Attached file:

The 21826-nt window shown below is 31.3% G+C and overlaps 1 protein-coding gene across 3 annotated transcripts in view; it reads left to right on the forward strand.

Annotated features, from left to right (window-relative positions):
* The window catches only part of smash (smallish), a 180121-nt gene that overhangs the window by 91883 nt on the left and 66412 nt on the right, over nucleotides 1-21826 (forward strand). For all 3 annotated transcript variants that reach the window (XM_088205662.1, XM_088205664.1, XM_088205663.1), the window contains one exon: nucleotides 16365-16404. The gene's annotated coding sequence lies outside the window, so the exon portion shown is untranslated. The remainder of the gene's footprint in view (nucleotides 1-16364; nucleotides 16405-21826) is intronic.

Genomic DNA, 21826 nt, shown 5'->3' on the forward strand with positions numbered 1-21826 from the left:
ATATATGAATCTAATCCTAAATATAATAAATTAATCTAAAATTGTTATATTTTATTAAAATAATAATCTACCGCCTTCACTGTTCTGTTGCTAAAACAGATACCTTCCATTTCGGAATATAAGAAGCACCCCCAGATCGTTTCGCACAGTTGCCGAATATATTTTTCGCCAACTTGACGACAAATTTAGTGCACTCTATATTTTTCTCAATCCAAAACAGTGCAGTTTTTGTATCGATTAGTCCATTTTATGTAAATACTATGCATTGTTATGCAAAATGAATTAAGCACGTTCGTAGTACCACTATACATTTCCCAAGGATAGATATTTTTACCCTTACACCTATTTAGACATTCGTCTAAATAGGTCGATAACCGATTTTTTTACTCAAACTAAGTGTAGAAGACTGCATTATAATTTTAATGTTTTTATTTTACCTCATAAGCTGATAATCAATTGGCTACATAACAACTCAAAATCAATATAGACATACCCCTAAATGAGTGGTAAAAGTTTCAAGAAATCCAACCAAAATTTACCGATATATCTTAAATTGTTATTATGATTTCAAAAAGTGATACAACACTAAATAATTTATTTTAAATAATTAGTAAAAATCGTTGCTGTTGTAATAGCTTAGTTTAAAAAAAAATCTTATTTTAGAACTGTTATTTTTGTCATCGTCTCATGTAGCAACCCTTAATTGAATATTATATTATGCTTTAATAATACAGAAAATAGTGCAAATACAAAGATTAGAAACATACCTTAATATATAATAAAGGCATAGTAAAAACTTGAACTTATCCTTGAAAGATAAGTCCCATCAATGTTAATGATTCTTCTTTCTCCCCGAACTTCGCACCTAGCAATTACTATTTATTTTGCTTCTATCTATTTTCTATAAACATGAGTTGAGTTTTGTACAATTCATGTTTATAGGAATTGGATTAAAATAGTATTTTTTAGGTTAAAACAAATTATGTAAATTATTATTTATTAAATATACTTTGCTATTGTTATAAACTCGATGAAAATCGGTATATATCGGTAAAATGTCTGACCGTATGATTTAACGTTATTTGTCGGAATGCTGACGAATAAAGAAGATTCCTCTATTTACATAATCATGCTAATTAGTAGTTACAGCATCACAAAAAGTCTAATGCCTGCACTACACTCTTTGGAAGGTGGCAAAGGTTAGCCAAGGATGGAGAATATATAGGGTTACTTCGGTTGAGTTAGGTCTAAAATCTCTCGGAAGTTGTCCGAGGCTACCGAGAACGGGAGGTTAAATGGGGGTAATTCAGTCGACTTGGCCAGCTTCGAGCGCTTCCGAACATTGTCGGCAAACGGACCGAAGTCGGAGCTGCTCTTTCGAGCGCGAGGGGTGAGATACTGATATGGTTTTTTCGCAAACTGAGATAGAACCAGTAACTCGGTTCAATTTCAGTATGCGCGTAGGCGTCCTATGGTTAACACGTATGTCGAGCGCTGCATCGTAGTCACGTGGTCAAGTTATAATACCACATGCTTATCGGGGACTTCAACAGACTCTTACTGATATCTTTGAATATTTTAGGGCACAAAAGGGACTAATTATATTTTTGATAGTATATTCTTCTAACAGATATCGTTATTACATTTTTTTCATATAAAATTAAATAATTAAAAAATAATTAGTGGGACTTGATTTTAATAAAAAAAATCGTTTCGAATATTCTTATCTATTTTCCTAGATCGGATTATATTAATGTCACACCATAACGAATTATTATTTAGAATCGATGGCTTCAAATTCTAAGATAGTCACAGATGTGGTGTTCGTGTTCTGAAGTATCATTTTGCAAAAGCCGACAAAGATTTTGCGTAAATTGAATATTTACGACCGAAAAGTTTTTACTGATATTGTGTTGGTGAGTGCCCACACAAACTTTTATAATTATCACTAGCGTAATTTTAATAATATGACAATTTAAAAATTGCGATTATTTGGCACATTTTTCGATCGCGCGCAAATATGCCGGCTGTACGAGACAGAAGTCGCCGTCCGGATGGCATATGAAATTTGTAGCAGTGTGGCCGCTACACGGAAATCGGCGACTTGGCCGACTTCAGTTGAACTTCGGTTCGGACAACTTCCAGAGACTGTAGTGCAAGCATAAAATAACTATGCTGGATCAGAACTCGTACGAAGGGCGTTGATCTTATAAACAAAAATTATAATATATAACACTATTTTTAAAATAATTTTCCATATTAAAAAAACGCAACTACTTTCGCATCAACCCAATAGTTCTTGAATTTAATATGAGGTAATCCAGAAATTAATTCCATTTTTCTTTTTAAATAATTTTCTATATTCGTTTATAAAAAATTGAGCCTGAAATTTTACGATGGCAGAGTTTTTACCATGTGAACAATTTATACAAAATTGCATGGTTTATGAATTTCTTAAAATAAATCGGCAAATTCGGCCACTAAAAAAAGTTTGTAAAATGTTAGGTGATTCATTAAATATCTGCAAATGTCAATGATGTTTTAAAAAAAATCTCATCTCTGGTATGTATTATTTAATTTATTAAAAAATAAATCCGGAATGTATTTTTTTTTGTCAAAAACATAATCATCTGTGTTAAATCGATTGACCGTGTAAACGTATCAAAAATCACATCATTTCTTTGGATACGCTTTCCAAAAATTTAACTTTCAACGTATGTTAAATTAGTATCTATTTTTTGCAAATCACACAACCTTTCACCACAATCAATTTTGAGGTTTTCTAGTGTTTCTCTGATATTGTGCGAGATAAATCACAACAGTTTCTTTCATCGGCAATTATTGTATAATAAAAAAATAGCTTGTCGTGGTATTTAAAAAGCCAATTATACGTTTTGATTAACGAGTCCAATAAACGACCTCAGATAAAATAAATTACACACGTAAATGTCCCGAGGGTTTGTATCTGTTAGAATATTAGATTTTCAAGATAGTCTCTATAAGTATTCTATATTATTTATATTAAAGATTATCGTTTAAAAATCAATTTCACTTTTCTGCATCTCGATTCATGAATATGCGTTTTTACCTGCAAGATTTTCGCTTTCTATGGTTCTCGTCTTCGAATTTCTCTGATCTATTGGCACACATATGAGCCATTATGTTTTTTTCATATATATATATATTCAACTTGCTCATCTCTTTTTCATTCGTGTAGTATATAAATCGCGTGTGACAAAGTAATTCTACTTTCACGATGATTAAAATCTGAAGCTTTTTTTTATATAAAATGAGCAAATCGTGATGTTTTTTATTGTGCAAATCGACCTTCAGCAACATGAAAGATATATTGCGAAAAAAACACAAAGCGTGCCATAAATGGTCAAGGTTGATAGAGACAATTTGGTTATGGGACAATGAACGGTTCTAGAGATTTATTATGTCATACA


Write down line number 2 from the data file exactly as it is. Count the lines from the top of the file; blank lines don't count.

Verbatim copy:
Annotated features, from left to right (window-relative positions):